Three years ago Mission contractor, welder and businessman, Amador Requeñez, was approached by developers and asked if he wanted to be a part of building the new Edinburg home of the Rio Grande Valley Vipers, farm team to the NBA’s Houston Rockets. As a steel contractor who has built schools, hospitals and high school stadiums, among other types of structures, Requeñez was intrigued as plans went from a proposed 4,000-seat arena to the final plans for a facility that seats about 9,000 for basketball and more for concerts.
“My family didn’t want me to take this job,” Requeñez, 74, recalled earlier this week sitting in the family room of his Mission home. “But I wanted it on my resume because I’m sure that any steel fabricator would want to have that. In fact, it’s the biggest job here in the whole Valley.”
As questions remained about the facility’s design, Requeñez said he was attending a Dallas Cowboys home game two years ago when he had an epiphany, use the same truss design as the Cowboys’ $1.5 billion AT&T Stadium. He pitched the idea to the project’s structural engineer, Simon Solorio. Then, the woman that developer Alonzo Cantú chose to design the arena, architect Martha L. “Marti” Hinojosa, told Requeñez if he could build it she would incorporate the giant trusses into her design.
“We don’t tell builders how to construct things, we just give them the designs and specifications,” Hinojosa said Tuesday in her McAllen office. “How they build it is up to them.”
Since January when the ‘go ahead’ for construction was given, crews from Requenez’s company, Valley Welding Service, constructed on site the two main trusses that support the arena’s roof. Each are 307 feet long, the length of a football field, 9 feet wide, 27 feet tall and weighs approximately 400 tons. Requeñez had to rent a pair of cranes large enough to raise the trusses 90 feet onto their supports. Also rented were a pair of 32-wheeled, self-propelled transporters built in Italy to move the trusses from their construction site outside the stadium to their position inside the stadium just below the cross beams on which they were eventually hoisted. After months of anticipation, installation of the two trusses was completed Sept. 12, said Requeñez’s oldest daughter, Cynthia Requeñez, who assisted her father on the project.
For his part, Requeñez said the structural steel component for which he is responsible should be completed in December. Hinojosa said the rest of the arena is slated for completion sometime in the first quarter of 2018. Once completed, the project will be the crowning achievement of his career, thus far, Requeñez said.
“Basically this is the largest structure south of San Antonio,” said Requeñez’s wife, Alicia, who nearly 50 years ago cashed in her retirement account after resigning from her job as a nurse with the La Joya Independent School District so her husband could purchase a work truck and equipment needed to start his own welding business. Mrs. Requeñez went on to study at the former Pan American University where she earned a degree as a registered nurse.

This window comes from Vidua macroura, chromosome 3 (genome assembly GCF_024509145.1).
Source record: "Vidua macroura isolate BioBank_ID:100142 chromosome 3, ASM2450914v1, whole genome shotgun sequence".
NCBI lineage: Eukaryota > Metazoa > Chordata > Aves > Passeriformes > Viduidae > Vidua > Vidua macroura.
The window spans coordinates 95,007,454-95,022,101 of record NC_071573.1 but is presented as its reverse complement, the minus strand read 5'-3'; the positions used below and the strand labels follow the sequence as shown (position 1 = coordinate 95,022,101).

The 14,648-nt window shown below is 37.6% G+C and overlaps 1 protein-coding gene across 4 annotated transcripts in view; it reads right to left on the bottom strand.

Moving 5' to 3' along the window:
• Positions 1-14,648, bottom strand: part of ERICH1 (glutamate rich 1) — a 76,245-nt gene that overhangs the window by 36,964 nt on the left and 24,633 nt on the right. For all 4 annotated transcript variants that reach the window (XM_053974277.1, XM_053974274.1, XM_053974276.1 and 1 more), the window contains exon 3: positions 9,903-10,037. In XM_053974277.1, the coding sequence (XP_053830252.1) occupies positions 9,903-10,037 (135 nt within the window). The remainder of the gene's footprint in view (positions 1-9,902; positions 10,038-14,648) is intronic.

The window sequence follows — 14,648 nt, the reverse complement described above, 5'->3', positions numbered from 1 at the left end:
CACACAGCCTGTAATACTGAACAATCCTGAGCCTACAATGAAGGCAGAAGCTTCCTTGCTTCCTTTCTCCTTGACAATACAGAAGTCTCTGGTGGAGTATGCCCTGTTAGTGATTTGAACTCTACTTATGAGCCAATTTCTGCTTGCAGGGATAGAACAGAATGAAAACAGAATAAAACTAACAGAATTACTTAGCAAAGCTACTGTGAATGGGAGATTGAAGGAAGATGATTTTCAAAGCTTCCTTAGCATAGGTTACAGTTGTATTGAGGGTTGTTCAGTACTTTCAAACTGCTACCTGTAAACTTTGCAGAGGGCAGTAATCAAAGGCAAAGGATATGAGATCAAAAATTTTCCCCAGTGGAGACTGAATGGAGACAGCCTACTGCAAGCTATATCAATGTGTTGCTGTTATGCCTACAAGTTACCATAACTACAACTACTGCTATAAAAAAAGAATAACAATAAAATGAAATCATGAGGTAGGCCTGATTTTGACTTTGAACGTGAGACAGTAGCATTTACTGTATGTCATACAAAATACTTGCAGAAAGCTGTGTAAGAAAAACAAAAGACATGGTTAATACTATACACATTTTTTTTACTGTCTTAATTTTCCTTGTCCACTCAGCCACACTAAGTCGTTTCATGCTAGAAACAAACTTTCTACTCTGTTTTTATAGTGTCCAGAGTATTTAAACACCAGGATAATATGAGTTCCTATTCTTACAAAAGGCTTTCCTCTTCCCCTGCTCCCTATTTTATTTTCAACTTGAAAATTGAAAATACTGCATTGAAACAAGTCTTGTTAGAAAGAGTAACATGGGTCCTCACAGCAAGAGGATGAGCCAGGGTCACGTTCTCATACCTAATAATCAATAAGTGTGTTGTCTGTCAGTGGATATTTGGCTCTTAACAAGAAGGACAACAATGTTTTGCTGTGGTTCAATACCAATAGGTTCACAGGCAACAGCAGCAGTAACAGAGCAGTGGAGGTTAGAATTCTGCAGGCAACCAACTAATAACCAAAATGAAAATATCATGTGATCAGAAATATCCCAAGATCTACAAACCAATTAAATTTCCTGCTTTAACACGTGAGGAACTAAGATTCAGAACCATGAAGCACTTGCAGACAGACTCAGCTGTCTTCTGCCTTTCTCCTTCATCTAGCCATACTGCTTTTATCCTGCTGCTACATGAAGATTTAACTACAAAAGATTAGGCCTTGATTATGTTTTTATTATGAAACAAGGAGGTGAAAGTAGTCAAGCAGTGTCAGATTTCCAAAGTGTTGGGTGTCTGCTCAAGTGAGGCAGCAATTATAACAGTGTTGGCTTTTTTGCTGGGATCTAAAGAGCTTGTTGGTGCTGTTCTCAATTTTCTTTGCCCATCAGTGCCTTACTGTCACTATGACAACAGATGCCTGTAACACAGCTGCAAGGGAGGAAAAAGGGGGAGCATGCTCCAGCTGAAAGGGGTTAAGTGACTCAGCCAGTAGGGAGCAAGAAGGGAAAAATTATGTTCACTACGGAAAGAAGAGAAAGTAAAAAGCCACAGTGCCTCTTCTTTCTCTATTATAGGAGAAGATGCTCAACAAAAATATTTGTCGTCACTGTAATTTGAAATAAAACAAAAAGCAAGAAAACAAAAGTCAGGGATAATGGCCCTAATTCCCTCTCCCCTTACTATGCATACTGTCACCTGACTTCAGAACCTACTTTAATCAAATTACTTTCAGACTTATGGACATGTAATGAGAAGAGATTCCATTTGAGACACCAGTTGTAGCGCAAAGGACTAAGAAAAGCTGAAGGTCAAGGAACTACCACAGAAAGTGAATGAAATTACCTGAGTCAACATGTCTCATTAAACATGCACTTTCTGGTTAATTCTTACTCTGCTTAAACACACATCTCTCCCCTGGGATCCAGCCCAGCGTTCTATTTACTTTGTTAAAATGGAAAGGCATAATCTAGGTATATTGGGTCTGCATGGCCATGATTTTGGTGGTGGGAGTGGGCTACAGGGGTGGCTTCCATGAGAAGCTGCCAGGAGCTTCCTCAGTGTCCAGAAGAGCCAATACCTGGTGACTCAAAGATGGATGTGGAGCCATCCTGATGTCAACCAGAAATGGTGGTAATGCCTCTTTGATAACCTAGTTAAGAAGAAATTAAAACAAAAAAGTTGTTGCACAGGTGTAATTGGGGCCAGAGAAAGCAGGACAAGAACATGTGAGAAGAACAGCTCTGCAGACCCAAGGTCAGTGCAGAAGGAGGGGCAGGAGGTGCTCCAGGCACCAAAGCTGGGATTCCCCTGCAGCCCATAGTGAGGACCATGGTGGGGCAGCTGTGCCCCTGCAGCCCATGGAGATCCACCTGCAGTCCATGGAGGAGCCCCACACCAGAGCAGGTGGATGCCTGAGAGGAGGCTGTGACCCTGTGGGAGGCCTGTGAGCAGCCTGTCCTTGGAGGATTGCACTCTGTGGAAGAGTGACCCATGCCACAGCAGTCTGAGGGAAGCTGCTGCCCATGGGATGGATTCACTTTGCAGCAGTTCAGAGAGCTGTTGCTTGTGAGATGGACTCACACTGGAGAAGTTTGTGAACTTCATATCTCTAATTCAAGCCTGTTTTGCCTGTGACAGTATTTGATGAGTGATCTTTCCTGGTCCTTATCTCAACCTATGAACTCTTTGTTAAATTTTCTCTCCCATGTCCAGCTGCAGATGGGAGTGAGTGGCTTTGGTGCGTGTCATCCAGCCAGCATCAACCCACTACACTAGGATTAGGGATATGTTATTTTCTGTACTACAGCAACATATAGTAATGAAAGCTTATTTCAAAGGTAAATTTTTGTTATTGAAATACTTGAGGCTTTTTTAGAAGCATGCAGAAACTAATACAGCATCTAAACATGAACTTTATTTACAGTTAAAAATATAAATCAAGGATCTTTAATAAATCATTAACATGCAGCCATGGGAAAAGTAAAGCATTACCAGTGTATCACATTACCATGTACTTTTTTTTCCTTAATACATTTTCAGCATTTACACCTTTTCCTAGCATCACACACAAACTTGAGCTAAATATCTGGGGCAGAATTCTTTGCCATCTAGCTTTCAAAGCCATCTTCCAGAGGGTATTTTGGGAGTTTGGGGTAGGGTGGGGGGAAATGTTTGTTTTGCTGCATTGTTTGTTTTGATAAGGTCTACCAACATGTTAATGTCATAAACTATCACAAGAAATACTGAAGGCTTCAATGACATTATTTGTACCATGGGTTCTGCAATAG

Requeñez said he knew as a child he wanted to own his own company saying he found his calling in welding when he was taught the trade while participating in Future Farmers of America.
“I used to tell my friends in fifth, sixth, seventh grade, ‘I’m going to own my own business when I grow up’,” Requeñez said.
After graduating from La Joya High School he worked as a welder and then subcontractor for various companies in the Valley. While working for others in the early 1970s he took one semester class in architecture at Pan American University to learn to read blueprints and construction plans.
“That’s all the college that I had,” Requeñez said.
While working for others, Requeñez began moonlighting on his own as a welder, his first contract being a pair of bicycle racks he built from scratch for Bryan Elementary School. Not long after, he struck out on his own with his business, Valley Welding Service.
Soon after, his business took off. Since then his clients have included Doctor’s Hospital at Renaissance, Harlingen and Brownsville Medical Centers and six schools in Brownsville, among many others.
During his career he and Alicia raised three daughters. Besides Cynthia, there is his second child, Linda, a federal prosecutor, and his youngest, Lisa, who six weeks ago gave birth to Requeñez’ first grandchild.
At the moment his staff, comprised of a core group of 48 with 14 additional subcontractors, is focused on the arena. But Requeñez said he continues to receive queries from potential clients and plans to continue working.
Hinojosa, who has worked closely with Requeñez on the arena, described him as “very professional” and “a class act.”
Though Requeñez just turned 74 this week, Daughter Cynthia, who has worked as his personal assistant on the arena project, said she can barely keep up with her father. And nearing the completion of his greatest achievement, Requeñez said he has no interest in retiring.
“I have no plans at the moment,” Requeñez said of retirement. “I love the opportunity to do what I love.”